Dry ends? Dullness? Itchy scalp? Increased exposure to air pollution could be a key contributor to all three of these common hair concerns.
Predominantly known for its damaging effects on our skin , the consequences of rising pollution levels could also be significantly impacting the short and long-term health of our hair and scalp. “Air pollution may have a two-fold effect on hair, externally and internally,” explains trichologist Iain Sallis . “Internally (in severe cases), your body may be inhaling some of the heavy metals found in severely polluted parts of the world (usually very industrialised cities), which can have a significant effect on general health and can have a significant effect on hair growth.” He highlights arsenic, cadmium, chromium, lead and mercury as particularly harmful metallic elements to be wary of - even at low levels.
What can we do to reduce the effects?
While the current outlook might look pretty dismal, the good news is that there are steps that we can take to protect hair and reduce its impact. Both hair care and lifestyle modifications have their place.
1. Take cover
First step: look to minimise air pollution exposure when out and about. Taking quieter back streets and avoiding main roads can help if on foot. However, if this isn’t practical, always carry with you a hat or hairband. “If you really can’t help being in a really polluted area, keep your hair covered if you can, (or tie it back),” recommends Iain. “If you have to breath in a severely polluted environment (say, when cycling in central London for instance), wear a mask,” he adds. “This will help your health and therefore your hair.”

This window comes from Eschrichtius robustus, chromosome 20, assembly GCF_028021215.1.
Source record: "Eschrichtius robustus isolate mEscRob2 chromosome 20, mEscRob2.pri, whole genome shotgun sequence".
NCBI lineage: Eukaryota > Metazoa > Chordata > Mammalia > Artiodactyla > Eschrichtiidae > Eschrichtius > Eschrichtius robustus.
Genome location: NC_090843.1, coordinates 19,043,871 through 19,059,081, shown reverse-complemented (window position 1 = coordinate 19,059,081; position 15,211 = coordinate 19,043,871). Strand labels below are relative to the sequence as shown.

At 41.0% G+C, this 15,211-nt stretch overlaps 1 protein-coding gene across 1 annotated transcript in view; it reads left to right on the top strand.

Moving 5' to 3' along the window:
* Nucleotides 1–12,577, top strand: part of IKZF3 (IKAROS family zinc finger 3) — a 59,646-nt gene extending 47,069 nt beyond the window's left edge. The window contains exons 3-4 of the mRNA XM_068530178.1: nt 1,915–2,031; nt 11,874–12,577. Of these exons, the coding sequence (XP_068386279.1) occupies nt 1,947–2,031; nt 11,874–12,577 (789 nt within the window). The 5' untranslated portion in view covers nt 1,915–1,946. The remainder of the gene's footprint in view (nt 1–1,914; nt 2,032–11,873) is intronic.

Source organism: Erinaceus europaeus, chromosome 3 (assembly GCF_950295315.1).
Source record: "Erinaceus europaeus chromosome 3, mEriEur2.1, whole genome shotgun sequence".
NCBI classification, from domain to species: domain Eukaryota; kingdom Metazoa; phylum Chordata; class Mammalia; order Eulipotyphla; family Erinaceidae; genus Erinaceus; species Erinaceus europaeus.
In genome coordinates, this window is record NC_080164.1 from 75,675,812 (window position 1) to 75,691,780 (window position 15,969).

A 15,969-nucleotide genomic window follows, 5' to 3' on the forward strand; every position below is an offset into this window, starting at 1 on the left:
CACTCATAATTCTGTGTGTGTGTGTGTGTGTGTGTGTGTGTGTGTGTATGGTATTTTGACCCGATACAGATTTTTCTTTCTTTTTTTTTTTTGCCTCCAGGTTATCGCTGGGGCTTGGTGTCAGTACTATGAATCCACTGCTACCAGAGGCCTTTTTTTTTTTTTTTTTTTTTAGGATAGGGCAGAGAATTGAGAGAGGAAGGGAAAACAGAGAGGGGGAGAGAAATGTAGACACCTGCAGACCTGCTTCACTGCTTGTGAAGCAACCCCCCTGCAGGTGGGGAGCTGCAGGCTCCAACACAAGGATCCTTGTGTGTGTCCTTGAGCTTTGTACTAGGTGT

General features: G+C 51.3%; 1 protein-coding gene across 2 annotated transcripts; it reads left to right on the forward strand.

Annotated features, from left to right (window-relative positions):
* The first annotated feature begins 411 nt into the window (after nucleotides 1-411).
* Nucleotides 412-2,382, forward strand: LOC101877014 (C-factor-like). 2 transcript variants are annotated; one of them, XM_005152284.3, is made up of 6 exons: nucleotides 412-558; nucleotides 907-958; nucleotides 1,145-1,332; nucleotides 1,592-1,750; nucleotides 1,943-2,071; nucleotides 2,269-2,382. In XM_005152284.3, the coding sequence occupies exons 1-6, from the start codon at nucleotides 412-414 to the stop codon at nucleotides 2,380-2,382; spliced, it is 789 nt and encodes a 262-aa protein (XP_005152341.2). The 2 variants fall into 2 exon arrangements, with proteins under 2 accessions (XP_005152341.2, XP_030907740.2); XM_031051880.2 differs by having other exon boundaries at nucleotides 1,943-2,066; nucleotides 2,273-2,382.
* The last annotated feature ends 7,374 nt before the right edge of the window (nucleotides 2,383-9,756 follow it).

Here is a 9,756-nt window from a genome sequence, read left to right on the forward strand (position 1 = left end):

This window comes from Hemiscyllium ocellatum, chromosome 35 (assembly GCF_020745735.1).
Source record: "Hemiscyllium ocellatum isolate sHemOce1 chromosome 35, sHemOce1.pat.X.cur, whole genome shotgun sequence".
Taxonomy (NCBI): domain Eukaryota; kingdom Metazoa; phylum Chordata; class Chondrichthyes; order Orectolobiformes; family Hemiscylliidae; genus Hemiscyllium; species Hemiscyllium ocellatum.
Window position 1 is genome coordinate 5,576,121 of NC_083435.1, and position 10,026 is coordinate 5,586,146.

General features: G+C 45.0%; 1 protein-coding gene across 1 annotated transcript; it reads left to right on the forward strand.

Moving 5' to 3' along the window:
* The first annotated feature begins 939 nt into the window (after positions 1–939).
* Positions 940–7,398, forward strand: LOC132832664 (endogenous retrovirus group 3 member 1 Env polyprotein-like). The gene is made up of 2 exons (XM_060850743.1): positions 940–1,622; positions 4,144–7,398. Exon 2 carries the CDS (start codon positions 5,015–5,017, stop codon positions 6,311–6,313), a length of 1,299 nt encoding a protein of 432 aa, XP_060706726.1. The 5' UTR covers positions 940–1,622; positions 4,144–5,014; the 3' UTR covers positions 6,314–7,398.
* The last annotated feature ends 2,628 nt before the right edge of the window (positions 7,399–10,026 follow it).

2. Wash your hair regularly
“Fortunately, these pollutants [highlighted above] sit on the outside of the cuticle and so can easily be washed off,” explains Iain, so in order to reduce the microbial content of the scalp and make it less itchy and prone to flaking, he recommends regular shampooing. What does ‘regular’ mean? It differs from person to person, but Iain suggests that the following as a useful guide for determining how long you should leave in between hair washes:
1) Shampoo your hair and condition it as usual;
2) Leave your hair for as many days it takes until your scalp becomes irritable;
3) Count the days between your last shampoo to when irritation or itching starts. This minus one day should be the absolute maximum that you leave your hair for. Any longer than that is down to personal preference.
What should you look for in your shampoos?
When it comes to buying a shampoo nowadays, the sheer volume of choice out there can make finding the right one impossible. Iain’s advice from a trichologist-perspective? A basic, budget-friendly shampoo is good enough to act as a first port of call. “I would avoid the very cheap stuff (less than £1 per bottle) and avoid the expensive stuff (over £20). This is likely to be a decent shampoo, but you will also be paying for the brand.”
Do you need to go SLS-free? Not necessarily, explains Iain. “Although I think the whole SLS thing has been wildly exaggerated, there are better detergents for your hair,” he says. “However, just because it has a ‘sulphate’ in it, does not make it a bad shampoo.” If you do want to go SLS-free, Klorane is one of my favourite brands in this regard. Its Shampoo with Flax Fibre for Fine Hair , £8, is a particularly gentle yet hard-working pick when it comes to cleansing and creating extra volume.